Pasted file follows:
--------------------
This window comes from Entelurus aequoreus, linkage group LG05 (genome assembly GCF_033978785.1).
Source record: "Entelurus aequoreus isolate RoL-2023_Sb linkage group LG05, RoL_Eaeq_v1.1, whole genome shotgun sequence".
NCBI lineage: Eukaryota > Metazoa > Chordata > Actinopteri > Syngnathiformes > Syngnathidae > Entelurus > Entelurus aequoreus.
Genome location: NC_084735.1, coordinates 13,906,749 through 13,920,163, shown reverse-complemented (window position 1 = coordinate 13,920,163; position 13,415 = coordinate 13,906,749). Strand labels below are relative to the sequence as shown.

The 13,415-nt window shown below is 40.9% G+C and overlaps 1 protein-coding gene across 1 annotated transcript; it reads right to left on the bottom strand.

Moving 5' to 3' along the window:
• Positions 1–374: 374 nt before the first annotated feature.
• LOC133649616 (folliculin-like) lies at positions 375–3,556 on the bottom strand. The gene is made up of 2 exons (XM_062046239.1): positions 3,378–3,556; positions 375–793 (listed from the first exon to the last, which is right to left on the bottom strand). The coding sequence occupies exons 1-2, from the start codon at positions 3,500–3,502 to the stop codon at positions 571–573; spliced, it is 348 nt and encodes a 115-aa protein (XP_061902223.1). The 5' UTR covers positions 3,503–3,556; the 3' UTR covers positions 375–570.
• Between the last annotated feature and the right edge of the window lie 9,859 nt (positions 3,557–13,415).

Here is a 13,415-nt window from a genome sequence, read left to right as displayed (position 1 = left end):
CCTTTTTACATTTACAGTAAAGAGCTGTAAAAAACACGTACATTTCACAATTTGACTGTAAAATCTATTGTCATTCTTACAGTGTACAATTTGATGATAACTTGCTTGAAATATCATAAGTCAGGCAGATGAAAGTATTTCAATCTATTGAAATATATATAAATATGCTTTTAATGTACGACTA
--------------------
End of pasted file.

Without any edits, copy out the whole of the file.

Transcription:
This window comes from Entelurus aequoreus, linkage group LG05 (genome assembly GCF_033978785.1).
Source record: "Entelurus aequoreus isolate RoL-2023_Sb linkage group LG05, RoL_Eaeq_v1.1, whole genome shotgun sequence".
NCBI lineage: Eukaryota > Metazoa > Chordata > Actinopteri > Syngnathiformes > Syngnathidae > Entelurus > Entelurus aequoreus.
Genome location: NC_084735.1, coordinates 13,906,749 through 13,920,163, shown reverse-complemented (window position 1 = coordinate 13,920,163; position 13,415 = coordinate 13,906,749). Strand labels below are relative to the sequence as shown.

The 13,415-nt window shown below is 40.9% G+C and overlaps 1 protein-coding gene across 1 annotated transcript; it reads right to left on the bottom strand.

Moving 5' to 3' along the window:
• Positions 1–374: 374 nt before the first annotated feature.
• LOC133649616 (folliculin-like) lies at positions 375–3,556 on the bottom strand. The gene is made up of 2 exons (XM_062046239.1): positions 3,378–3,556; positions 375–793 (listed from the first exon to the last, which is right to left on the bottom strand). The coding sequence occupies exons 1-2, from the start codon at positions 3,500–3,502 to the stop codon at positions 571–573; spliced, it is 348 nt and encodes a 115-aa protein (XP_061902223.1). The 5' UTR covers positions 3,503–3,556; the 3' UTR covers positions 375–570.
• Between the last annotated feature and the right edge of the window lie 9,859 nt (positions 3,557–13,415).

Here is a 13,415-nt window from a genome sequence, read left to right as displayed (position 1 = left end):
CCTTTTTACATTTACAGTAAAGAGCTGTAAAAAACACGTACATTTCACAATTTGACTGTAAAATCTATTGTCATTCTTACAGTGTACAATTTGATGATAACTTGCTTGAAATATCATAAGTCAGGCAGATGAAAGTATTTCAATCTATTGAAATATATATAAATATGCTTTTAATGTACGACTA